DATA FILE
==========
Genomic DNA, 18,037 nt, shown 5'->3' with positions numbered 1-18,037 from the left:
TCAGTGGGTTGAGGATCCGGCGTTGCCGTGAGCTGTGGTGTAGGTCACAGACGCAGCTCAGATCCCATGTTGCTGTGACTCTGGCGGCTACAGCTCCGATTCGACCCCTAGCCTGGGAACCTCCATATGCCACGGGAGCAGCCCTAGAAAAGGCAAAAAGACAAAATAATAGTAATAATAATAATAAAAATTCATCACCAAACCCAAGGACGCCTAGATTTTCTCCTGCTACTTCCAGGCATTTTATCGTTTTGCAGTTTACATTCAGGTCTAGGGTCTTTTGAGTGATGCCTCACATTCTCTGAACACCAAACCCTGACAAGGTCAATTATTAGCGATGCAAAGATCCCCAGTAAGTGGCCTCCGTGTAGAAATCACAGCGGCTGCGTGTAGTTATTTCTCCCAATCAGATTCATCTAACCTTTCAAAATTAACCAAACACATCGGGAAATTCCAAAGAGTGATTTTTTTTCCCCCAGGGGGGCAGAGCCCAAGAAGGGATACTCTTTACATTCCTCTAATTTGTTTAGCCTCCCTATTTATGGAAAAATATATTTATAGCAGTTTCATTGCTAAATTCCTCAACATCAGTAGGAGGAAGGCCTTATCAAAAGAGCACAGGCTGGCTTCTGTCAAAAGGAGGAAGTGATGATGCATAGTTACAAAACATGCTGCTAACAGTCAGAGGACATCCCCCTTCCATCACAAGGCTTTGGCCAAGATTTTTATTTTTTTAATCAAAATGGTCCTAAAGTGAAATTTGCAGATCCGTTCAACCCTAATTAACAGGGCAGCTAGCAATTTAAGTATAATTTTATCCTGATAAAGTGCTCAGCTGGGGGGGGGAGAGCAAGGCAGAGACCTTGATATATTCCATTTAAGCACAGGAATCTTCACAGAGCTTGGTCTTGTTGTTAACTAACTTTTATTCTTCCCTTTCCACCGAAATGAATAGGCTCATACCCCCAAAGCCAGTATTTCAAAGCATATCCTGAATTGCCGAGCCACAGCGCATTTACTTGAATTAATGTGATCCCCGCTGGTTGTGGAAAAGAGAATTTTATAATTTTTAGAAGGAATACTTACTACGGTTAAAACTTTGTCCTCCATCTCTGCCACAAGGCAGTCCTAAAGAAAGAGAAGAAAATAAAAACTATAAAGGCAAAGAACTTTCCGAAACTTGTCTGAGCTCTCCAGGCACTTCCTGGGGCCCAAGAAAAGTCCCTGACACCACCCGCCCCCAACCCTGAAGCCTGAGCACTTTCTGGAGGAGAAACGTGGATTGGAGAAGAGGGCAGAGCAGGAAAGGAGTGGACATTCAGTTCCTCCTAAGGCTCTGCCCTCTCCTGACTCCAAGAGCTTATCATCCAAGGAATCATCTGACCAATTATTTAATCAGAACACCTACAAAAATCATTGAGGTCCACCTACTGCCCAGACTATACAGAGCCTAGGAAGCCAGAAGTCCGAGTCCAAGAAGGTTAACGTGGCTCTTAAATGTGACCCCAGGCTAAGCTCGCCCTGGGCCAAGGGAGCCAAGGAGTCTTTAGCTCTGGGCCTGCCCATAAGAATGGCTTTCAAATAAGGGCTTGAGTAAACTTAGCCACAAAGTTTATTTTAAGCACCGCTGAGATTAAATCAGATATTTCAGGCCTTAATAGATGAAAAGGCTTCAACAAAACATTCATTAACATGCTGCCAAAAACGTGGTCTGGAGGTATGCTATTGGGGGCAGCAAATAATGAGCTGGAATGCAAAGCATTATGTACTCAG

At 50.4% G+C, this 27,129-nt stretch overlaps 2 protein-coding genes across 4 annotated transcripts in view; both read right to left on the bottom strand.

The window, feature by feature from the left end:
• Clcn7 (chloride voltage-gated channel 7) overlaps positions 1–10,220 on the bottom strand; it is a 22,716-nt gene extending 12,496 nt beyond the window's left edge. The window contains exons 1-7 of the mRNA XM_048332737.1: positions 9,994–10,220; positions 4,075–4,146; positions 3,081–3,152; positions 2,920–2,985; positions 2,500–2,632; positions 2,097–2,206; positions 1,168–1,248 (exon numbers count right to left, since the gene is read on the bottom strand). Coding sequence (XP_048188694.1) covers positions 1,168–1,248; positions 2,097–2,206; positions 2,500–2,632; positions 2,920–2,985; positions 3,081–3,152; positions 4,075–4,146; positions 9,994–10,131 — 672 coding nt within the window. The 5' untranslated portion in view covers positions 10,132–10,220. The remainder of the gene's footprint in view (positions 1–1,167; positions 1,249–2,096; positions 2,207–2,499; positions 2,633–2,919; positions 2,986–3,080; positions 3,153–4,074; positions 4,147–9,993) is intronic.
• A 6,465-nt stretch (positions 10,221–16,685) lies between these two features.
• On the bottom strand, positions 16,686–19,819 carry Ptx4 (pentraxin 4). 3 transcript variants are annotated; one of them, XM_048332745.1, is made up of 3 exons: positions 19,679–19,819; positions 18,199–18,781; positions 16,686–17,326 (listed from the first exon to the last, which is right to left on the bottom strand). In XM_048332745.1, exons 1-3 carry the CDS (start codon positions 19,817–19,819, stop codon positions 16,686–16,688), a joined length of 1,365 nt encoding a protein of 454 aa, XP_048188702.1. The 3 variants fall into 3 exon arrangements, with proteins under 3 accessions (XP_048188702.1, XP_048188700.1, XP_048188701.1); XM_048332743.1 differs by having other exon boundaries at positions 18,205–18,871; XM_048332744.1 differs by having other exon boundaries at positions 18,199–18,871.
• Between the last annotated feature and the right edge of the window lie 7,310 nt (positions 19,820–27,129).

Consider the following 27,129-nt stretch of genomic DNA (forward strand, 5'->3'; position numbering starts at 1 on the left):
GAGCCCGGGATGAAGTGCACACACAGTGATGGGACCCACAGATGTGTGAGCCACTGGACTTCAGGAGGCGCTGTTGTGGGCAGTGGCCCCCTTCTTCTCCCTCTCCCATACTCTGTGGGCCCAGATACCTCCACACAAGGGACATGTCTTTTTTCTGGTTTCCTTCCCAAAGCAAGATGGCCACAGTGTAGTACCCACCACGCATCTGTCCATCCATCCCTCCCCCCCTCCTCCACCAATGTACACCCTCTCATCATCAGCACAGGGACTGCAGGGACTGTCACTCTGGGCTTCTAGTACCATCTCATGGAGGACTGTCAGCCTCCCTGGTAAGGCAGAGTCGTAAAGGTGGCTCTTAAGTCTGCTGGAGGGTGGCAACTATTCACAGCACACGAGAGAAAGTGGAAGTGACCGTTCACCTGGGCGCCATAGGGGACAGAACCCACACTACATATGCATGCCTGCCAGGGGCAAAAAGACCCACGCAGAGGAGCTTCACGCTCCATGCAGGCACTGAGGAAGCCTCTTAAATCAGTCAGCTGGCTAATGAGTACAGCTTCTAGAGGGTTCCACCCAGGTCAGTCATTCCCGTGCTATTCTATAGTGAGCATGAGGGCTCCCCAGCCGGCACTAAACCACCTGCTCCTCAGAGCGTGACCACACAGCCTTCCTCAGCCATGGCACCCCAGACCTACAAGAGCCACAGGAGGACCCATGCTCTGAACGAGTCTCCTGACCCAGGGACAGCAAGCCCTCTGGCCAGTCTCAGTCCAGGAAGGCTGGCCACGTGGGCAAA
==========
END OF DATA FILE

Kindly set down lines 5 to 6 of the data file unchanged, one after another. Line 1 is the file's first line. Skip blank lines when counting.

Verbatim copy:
• Clcn7 (chloride voltage-gated channel 7) overlaps positions 1–10,220 on the bottom strand; it is a 22,716-nt gene extending 12,496 nt beyond the window's left edge. The window contains exons 1-7 of the mRNA XM_048332737.1: positions 9,994–10,220; positions 4,075–4,146; positions 3,081–3,152; positions 2,920–2,985; positions 2,500–2,632; positions 2,097–2,206; positions 1,168–1,248 (exon numbers count right to left, since the gene is read on the bottom strand). Coding sequence (XP_048188694.1) covers positions 1,168–1,248; positions 2,097–2,206; positions 2,500–2,632; positions 2,920–2,985; positions 3,081–3,152; positions 4,075–4,146; positions 9,994–10,131 — 672 coding nt within the window. The 5' untranslated portion in view covers positions 10,132–10,220. The remainder of the gene's footprint in view (positions 1–1,167; positions 1,249–2,096; positions 2,207–2,499; positions 2,633–2,919; positions 2,986–3,080; positions 3,153–4,074; positions 4,147–9,993) is intronic.
• A 6,465-nt stretch (positions 10,221–16,685) lies between these two features.